After the music, flotilla, and bonfire of the first night, Celebrate Tiverton activities will continue Saturday morning at 10, with a parade (sponsored by the Tiverton Educational Foundation) starting from Judson Street that will end at Li’l Bear Lounge. The parade grand marshal will be Chairwoman of the School Committee Sally Black, and marchers will include members of the school committee and town council.

Other “Celebrate Tiverton” activities Saturday will include storytelling, a summer cookout, Cajun dancing and stargazing at Sandywoods, and on Sunday a 5K run near Tiverton High School and a kayak cruise at Inlet Drive near Seapowet Marsh.

The Thursday night before festivities begin, galleries and merchants at Tiverton Four Corners will remain open late, and serve wine and cheese.

(Also in the Four Corners area during the same weekend — July 27-28 — Cultural Survival will conduct its annual bazaar, while on Saturday, July 27, the Tiverton Historical Society will hold its second annual clam boil at the Chace-Cory House. Neither is a formal part of the Celebrate Tiverton program.)

The scattering of events throughout the town is deliberate and welcome, Ms. Larsen said. “We really are one town. How do we celebrate and recognize all areas in town, from North Tiverton to the waterfront. We wanted to do things that connected with each area of town.”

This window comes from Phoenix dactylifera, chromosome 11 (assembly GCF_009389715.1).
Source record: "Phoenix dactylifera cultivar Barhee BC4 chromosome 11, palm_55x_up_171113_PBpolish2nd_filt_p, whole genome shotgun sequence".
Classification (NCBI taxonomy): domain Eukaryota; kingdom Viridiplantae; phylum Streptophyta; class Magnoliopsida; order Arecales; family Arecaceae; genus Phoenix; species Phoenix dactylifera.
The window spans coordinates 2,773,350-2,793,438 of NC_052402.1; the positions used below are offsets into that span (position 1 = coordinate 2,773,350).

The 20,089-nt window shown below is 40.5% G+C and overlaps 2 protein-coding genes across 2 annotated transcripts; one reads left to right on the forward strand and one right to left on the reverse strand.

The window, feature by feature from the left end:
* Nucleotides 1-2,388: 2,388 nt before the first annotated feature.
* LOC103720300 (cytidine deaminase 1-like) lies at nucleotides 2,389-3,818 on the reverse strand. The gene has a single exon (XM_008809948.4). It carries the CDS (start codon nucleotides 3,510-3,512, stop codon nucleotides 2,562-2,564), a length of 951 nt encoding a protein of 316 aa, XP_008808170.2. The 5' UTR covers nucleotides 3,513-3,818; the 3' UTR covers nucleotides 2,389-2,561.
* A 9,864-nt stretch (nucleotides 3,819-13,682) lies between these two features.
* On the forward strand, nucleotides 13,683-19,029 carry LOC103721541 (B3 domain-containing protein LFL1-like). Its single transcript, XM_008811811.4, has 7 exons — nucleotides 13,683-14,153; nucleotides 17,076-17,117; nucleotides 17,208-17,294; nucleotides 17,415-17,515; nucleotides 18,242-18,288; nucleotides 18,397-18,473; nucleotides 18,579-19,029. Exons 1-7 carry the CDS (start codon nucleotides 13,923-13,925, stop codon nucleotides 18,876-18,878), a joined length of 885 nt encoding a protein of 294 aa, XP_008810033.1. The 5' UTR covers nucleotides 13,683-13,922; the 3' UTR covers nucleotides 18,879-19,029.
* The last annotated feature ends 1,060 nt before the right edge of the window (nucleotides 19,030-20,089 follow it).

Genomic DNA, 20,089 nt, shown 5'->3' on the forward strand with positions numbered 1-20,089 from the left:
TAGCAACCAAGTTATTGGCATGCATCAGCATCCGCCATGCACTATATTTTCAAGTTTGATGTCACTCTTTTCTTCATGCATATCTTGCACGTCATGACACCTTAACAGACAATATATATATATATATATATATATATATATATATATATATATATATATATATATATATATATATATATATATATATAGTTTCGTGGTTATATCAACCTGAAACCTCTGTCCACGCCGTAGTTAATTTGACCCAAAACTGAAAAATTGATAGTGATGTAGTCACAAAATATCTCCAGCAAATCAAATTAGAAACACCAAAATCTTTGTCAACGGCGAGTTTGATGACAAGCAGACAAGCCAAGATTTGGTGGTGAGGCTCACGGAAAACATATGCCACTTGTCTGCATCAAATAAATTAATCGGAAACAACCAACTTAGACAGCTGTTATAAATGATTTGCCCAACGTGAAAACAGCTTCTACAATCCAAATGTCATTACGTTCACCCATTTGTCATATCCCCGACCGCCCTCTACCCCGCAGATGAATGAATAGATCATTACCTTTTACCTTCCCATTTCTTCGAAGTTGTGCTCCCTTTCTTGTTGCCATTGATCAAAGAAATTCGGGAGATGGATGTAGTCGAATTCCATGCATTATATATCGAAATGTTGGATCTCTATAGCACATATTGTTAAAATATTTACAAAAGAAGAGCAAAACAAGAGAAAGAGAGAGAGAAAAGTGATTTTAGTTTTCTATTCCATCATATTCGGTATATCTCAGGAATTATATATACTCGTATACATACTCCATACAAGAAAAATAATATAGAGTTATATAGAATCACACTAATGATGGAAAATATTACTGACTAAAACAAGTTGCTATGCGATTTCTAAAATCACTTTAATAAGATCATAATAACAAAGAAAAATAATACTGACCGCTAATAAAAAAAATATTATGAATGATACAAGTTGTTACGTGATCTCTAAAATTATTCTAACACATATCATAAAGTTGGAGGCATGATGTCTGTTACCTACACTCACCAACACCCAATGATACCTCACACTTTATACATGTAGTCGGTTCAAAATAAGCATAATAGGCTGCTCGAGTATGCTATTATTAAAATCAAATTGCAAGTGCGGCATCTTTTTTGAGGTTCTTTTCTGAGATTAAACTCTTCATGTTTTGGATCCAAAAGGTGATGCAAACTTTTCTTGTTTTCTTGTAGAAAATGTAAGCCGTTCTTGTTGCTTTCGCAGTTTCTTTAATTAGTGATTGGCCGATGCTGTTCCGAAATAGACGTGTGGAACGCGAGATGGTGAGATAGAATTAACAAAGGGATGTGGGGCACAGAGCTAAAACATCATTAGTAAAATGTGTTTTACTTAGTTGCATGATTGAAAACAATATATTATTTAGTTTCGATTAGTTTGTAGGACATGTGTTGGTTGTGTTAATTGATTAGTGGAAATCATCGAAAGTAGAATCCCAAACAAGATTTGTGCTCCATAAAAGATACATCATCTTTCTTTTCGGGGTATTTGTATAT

She said the celebration has had a lot of support. “Everyone who remembers the celebrations from the past think it’s great, and can’t wait for it to become larger. They’ve volunteered to do things, or to clean up.” The only complaint she knows of came from a businessman worried that the parade out front will keep customers away.

Organizer (numbering anywhere from half a dozen to about 30) have been meeting regularly for months. All permits were obtained at one time from the Town Council on May 13.

Money for the event comes from contributions. Ms. Larsen said there was a March fundraiser at Sandywoods that raised about nearly $600. During the three day celebration, an old pickle barrel (from Star Pickling in Swansea) will be dragged around to collect contributions.

An event like this makes a difference for a community, said Ms. Larsen. “You can get 12 people in a room and they don’t agree, but if they’ve had a common experience, it’s something different. If we all share in a town-wide experience that gives us memories, that’s a common bond.”



For more detail see: www.celebratetiverton.org

Thursday, July 25:

• 5-8: Tiverton Four Corners — shops, galleries open, wine and cheese

Friday, July 26

• 5:30-7:30: Middle Ave. Gazebo — live music, food, refreshments

• 7:30: Stone Bridge Waterfront — flotilla of lighted boats

• 8: Grinnell’s Beach – bonfire

Saturday, July 27

• 10-noon: Parade Main Road from Judson Street to Li’l Bear Lounge

• 4:30: Sandywoods Farm — storytelling

• 5:30-7: Sandywoods Farm — summer cookout by Acacia Cafe ($10 adults, $5 children under 12)

• 7-9:30: Sandywoods Farm, Cajun Dancing

• 8:30-10: Sandywoods Farm, stargazing with Astronomical Society of Southern New England

Sunday, July 28

• 10-noon: Tiverton High School area, 5K run

• 10-noon: Inlet Drive, Seapowet Marsh — ‘kayak kruise’